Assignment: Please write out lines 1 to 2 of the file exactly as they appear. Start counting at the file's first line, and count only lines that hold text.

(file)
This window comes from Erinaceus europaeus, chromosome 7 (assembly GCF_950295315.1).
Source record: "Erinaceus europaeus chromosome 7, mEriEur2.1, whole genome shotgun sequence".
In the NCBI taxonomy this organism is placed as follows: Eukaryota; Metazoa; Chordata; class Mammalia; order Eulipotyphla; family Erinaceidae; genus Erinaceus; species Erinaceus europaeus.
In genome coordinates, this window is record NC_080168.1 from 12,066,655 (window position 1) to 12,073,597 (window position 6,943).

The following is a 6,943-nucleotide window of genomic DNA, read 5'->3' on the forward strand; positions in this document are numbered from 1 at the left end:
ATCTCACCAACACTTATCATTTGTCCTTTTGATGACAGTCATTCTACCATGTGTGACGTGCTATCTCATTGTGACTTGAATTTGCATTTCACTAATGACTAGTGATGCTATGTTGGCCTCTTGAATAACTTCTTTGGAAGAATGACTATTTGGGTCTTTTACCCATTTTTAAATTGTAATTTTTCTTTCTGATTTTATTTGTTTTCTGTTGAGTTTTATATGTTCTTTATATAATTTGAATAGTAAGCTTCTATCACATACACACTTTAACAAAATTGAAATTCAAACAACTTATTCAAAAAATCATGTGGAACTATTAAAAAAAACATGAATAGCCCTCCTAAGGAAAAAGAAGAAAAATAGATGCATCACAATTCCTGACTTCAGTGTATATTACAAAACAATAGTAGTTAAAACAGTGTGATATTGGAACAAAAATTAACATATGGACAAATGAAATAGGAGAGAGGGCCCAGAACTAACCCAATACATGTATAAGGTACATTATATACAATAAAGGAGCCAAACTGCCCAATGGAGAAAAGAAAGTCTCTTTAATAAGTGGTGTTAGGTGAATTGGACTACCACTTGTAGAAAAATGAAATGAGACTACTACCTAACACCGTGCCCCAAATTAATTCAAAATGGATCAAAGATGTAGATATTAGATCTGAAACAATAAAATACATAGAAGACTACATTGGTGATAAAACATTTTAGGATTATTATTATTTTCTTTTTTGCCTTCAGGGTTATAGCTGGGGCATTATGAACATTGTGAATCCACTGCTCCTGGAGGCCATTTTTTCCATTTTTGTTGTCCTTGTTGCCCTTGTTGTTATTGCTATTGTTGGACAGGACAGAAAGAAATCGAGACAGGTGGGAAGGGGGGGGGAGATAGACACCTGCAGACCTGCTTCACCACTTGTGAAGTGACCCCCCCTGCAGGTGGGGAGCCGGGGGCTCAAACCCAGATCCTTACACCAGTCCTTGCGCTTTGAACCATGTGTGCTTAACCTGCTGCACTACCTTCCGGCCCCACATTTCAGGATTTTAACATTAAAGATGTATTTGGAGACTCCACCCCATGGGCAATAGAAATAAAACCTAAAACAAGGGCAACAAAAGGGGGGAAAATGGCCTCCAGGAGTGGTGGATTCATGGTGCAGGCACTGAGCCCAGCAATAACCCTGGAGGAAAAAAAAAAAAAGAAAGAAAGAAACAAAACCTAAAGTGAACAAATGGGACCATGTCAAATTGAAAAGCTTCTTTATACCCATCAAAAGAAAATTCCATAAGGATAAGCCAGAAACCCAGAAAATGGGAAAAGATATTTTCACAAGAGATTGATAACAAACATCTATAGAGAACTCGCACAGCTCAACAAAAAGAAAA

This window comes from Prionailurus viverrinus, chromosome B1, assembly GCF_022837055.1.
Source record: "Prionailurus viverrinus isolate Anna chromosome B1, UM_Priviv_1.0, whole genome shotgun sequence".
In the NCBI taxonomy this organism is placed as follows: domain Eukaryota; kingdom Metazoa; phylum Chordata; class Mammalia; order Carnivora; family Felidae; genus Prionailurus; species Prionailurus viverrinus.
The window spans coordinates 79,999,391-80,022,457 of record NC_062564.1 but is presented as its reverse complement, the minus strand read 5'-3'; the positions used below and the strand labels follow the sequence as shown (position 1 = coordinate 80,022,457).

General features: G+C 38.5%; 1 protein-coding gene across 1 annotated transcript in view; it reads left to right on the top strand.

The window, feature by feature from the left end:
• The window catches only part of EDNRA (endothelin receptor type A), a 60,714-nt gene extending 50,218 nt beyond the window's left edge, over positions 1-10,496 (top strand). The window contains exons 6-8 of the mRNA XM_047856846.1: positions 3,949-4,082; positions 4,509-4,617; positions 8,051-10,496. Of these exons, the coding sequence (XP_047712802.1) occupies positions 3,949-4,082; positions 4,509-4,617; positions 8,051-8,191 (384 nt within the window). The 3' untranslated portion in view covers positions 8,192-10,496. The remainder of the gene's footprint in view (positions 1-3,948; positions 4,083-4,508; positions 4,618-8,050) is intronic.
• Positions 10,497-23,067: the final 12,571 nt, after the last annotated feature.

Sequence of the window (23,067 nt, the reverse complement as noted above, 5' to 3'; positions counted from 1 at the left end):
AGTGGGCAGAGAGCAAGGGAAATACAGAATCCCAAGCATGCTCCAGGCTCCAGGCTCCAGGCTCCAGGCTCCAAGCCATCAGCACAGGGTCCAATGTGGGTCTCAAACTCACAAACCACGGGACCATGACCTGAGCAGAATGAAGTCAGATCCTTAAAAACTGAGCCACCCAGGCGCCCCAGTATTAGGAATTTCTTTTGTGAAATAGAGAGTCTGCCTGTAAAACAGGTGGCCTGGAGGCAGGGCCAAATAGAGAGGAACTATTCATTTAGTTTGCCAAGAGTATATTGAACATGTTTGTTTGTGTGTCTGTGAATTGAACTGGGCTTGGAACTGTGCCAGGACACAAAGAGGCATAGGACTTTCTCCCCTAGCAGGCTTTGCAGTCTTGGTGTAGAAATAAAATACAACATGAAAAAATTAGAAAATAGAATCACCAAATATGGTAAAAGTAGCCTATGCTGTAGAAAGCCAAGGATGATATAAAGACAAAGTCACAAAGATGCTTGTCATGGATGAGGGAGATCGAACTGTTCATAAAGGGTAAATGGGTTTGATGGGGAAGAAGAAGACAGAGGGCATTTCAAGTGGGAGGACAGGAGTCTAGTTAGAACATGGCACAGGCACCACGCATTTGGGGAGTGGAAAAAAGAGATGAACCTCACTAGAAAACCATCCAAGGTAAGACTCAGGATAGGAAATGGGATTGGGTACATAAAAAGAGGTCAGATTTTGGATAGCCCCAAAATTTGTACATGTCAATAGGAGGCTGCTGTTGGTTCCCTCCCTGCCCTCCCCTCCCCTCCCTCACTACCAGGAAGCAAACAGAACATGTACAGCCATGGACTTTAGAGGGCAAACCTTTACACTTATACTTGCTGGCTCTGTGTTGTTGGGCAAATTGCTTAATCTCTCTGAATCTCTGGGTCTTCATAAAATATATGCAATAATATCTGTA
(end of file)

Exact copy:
This window comes from Erinaceus europaeus, chromosome 7 (assembly GCF_950295315.1).
Source record: "Erinaceus europaeus chromosome 7, mEriEur2.1, whole genome shotgun sequence".